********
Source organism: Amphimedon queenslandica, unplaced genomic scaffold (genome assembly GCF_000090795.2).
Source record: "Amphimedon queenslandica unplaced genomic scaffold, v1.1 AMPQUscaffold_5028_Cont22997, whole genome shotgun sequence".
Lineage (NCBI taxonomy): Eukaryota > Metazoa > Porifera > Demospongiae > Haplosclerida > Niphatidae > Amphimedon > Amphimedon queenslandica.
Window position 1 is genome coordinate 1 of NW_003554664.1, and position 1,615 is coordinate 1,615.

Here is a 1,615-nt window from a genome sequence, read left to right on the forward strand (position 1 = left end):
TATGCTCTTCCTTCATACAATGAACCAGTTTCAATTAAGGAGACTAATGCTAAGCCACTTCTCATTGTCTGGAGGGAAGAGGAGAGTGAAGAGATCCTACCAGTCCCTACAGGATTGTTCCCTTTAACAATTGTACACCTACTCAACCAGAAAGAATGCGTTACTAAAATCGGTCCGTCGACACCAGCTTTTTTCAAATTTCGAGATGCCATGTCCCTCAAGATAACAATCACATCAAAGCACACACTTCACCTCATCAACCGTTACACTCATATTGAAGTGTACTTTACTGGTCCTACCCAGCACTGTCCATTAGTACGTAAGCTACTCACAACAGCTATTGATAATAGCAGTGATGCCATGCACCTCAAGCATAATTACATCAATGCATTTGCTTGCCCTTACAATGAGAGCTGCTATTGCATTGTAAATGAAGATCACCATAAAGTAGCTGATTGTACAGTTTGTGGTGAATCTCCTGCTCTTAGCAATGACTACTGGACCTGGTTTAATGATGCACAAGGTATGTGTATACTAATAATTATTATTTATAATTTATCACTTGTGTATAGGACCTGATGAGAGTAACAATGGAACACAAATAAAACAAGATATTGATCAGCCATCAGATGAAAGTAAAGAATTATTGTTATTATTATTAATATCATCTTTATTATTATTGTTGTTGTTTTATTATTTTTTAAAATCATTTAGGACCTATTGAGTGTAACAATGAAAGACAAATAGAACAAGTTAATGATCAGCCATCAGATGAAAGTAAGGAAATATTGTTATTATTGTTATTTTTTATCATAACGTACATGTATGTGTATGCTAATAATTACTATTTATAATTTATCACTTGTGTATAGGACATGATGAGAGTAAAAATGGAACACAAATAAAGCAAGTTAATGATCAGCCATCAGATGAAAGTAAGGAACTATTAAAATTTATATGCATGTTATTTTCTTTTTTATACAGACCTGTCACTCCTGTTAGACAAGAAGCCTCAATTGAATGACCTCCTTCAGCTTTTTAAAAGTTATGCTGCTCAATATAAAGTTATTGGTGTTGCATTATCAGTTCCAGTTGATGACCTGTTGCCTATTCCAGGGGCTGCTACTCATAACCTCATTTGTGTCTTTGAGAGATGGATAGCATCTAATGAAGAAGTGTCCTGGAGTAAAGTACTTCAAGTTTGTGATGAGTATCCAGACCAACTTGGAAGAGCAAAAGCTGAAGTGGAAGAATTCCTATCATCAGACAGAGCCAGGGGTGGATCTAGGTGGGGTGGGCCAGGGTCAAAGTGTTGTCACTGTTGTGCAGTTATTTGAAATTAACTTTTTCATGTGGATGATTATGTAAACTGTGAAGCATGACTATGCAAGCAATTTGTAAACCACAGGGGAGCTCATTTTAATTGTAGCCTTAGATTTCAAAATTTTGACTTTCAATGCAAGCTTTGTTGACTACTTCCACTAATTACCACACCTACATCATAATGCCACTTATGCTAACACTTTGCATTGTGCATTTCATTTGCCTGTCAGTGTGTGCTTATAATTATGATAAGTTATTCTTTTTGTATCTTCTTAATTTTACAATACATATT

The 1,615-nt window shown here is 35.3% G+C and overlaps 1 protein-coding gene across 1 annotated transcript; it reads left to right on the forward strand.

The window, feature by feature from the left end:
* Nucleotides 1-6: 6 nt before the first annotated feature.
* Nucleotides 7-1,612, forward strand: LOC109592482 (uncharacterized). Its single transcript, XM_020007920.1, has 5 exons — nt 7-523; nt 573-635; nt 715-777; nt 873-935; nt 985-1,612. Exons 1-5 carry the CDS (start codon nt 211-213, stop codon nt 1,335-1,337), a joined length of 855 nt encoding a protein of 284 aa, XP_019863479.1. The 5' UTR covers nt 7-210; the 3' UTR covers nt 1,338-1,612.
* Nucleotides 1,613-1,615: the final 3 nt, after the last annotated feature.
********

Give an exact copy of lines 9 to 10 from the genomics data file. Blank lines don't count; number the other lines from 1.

* Nucleotides 1-6: 6 nt before the first annotated feature.
* Nucleotides 7-1,612, forward strand: LOC109592482 (uncharacterized). Its single transcript, XM_020007920.1, has 5 exons — nt 7-523; nt 573-635; nt 715-777; nt 873-935; nt 985-1,612. Exons 1-5 carry the CDS (start codon nt 211-213, stop codon nt 1,335-1,337), a joined length of 855 nt encoding a protein of 284 aa, XP_019863479.1. The 5' UTR covers nt 7-210; the 3' UTR covers nt 1,338-1,612.